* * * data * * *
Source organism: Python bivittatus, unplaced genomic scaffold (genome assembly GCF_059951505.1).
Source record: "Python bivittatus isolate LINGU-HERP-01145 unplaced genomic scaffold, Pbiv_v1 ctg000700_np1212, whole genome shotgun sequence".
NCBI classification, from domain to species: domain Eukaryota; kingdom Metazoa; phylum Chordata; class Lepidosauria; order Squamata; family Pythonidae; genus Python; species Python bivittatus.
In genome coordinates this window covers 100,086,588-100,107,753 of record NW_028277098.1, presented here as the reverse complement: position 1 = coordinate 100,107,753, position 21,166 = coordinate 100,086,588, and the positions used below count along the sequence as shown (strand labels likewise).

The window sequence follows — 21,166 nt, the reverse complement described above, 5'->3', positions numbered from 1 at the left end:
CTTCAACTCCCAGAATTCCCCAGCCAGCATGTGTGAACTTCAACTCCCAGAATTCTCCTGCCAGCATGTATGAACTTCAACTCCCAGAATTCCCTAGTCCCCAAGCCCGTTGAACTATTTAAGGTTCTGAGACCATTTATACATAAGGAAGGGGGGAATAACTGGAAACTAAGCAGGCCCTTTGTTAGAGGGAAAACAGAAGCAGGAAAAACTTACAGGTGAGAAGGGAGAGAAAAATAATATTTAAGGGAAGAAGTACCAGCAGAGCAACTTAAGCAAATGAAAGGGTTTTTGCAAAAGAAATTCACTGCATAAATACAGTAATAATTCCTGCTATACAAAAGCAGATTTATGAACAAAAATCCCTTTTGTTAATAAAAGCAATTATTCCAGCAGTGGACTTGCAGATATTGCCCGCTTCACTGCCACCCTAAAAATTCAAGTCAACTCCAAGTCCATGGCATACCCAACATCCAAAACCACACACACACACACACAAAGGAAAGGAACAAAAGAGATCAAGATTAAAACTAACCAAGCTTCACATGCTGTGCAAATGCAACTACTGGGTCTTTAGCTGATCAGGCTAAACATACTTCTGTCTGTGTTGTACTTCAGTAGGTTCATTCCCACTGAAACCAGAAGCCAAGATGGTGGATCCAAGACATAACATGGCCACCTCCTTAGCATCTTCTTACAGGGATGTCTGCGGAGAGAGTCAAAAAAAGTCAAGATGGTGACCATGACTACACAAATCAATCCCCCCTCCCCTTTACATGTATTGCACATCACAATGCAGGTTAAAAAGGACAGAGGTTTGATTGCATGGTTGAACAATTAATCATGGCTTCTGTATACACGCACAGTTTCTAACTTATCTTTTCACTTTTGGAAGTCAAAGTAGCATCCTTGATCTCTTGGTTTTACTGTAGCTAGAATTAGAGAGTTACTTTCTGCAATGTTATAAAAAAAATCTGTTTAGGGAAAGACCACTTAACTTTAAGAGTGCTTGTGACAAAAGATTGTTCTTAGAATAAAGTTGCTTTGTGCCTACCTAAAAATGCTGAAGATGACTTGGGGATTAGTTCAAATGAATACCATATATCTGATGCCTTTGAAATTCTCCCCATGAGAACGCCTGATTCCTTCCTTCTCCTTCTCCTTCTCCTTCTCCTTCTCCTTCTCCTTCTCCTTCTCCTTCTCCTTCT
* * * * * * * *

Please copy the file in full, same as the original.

Source organism: Python bivittatus, unplaced genomic scaffold (genome assembly GCF_059951505.1).
Source record: "Python bivittatus isolate LINGU-HERP-01145 unplaced genomic scaffold, Pbiv_v1 ctg000700_np1212, whole genome shotgun sequence".
NCBI classification, from domain to species: domain Eukaryota; kingdom Metazoa; phylum Chordata; class Lepidosauria; order Squamata; family Pythonidae; genus Python; species Python bivittatus.
In genome coordinates this window covers 100,086,588-100,107,753 of record NW_028277098.1, presented here as the reverse complement: position 1 = coordinate 100,107,753, position 21,166 = coordinate 100,086,588, and the positions used below count along the sequence as shown (strand labels likewise).

The window sequence follows — 21,166 nt, the reverse complement described above, 5'->3', positions numbered from 1 at the left end:
CTTCAACTCCCAGAATTCCCCAGCCAGCATGTGTGAACTTCAACTCCCAGAATTCTCCTGCCAGCATGTATGAACTTCAACTCCCAGAATTCCCTAGTCCCCAAGCCCGTTGAACTATTTAAGGTTCTGAGACCATTTATACATAAGGAAGGGGGGAATAACTGGAAACTAAGCAGGCCCTTTGTTAGAGGGAAAACAGAAGCAGGAAAAACTTACAGGTGAGAAGGGAGAGAAAAATAATATTTAAGGGAAGAAGTACCAGCAGAGCAACTTAAGCAAATGAAAGGGTTTTTGCAAAAGAAATTCACTGCATAAATACAGTAATAATTCCTGCTATACAAAAGCAGATTTATGAACAAAAATCCCTTTTGTTAATAAAAGCAATTATTCCAGCAGTGGACTTGCAGATATTGCCCGCTTCACTGCCACCCTAAAAATTCAAGTCAACTCCAAGTCCATGGCATACCCAACATCCAAAACCACACACACACACACACAAAGGAAAGGAACAAAAGAGATCAAGATTAAAACTAACCAAGCTTCACATGCTGTGCAAATGCAACTACTGGGTCTTTAGCTGATCAGGCTAAACATACTTCTGTCTGTGTTGTACTTCAGTAGGTTCATTCCCACTGAAACCAGAAGCCAAGATGGTGGATCCAAGACATAACATGGCCACCTCCTTAGCATCTTCTTACAGGGATGTCTGCGGAGAGAGTCAAAAAAAGTCAAGATGGTGACCATGACTACACAAATCAATCCCCCCTCCCCTTTACATGTATTGCACATCACAATGCAGGTTAAAAAGGACAGAGGTTTGATTGCATGGTTGAACAATTAATCATGGCTTCTGTATACACGCACAGTTTCTAACTTATCTTTTCACTTTTGGAAGTCAAAGTAGCATCCTTGATCTCTTGGTTTTACTGTAGCTAGAATTAGAGAGTTACTTTCTGCAATGTTATAAAAAAAATCTGTTTAGGGAAAGACCACTTAACTTTAAGAGTGCTTGTGACAAAAGATTGTTCTTAGAATAAAGTTGCTTTGTGCCTACCTAAAAATGCTGAAGATGACTTGGGGATTAGTTCAAATGAATACCATATATCTGATGCCTTTGAAATTCTCCCCATGAGAACGCCTGATTCCTTCCTTCTCCTTCTCCTTCTCCTTCTCCTTCTCCTTCTCCTTCTCCTTCTCCTTCTCCTTCT